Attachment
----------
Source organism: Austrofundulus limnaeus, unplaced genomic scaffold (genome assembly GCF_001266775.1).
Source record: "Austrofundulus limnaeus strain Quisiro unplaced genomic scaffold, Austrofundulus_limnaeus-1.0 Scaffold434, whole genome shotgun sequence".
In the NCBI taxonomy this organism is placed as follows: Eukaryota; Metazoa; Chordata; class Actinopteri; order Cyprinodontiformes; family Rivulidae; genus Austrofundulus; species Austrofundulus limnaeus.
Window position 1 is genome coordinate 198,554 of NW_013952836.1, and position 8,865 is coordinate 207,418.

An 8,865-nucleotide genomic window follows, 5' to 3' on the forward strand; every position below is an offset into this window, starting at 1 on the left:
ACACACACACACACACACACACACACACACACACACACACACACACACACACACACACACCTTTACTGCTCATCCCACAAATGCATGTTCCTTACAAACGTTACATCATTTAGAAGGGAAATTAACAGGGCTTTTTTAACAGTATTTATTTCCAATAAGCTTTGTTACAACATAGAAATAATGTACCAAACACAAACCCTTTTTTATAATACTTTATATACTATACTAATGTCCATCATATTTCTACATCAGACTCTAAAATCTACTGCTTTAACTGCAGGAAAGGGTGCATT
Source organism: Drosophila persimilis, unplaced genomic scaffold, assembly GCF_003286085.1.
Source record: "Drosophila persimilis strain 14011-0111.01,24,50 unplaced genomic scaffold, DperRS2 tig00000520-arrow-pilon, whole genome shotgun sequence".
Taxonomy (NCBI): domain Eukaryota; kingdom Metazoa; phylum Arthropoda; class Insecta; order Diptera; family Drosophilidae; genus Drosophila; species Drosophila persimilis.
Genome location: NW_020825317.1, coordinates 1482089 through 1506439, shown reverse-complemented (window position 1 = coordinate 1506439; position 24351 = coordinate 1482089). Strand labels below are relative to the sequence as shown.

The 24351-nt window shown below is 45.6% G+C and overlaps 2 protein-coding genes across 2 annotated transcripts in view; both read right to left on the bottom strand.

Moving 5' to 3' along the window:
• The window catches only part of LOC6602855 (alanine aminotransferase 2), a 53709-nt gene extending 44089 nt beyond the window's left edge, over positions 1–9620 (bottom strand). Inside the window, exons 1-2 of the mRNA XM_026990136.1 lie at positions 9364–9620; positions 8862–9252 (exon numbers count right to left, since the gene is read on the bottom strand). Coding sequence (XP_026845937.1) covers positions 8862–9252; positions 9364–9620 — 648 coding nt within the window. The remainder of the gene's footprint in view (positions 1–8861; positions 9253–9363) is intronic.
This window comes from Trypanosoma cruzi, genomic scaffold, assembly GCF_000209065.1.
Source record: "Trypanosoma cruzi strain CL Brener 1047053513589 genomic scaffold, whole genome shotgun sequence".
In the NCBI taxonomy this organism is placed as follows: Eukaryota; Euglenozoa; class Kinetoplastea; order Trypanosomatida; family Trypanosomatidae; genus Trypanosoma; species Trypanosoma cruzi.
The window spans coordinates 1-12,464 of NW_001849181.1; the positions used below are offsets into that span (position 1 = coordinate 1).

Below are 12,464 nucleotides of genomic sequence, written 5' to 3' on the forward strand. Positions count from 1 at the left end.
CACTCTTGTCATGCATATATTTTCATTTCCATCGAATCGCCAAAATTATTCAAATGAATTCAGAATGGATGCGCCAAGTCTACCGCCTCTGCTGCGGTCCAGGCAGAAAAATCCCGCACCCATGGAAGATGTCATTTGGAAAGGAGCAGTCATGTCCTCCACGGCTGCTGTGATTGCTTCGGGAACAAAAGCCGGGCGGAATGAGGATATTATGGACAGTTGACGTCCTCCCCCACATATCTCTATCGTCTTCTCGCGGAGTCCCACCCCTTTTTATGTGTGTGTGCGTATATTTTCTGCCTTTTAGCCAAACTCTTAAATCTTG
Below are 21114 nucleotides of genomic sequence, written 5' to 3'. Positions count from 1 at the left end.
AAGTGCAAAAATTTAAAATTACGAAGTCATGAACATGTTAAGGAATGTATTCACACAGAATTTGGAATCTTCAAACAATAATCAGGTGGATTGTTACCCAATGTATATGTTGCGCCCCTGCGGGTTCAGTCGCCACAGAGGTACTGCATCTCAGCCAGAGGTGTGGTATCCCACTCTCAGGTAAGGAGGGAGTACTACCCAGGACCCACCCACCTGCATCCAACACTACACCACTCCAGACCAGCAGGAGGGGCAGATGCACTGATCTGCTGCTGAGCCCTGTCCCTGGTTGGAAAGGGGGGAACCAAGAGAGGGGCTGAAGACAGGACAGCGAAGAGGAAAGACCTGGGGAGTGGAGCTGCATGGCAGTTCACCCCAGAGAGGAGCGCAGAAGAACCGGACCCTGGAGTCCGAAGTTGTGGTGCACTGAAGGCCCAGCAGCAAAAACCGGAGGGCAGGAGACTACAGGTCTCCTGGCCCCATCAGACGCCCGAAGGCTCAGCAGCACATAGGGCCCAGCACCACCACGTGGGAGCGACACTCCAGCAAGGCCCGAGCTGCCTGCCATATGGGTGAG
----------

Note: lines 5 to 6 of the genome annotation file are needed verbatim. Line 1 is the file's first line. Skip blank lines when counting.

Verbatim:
An 8,865-nucleotide genomic window follows, 5' to 3' on the forward strand; every position below is an offset into this window, starting at 1 on the left:
ACACACACACACACACACACACACACACACACACACACACACACACACACACACACACACCTTTACTGCTCATCCCACAAATGCATGTTCCTTACAAACGTTACATCATTTAGAAGGGAAATTAACAGGGCTTTTTTAACAGTATTTATTTCCAATAAGCTTTGTTACAACATAGAAATAATGTACCAAACACAAACCCTTTTTTATAATACTTTATATACTATACTAATGTCCATCATATTTCTACATCAGACTCTAAAATCTACTGCTTTAACTGCAGGAAAGGGTGCATT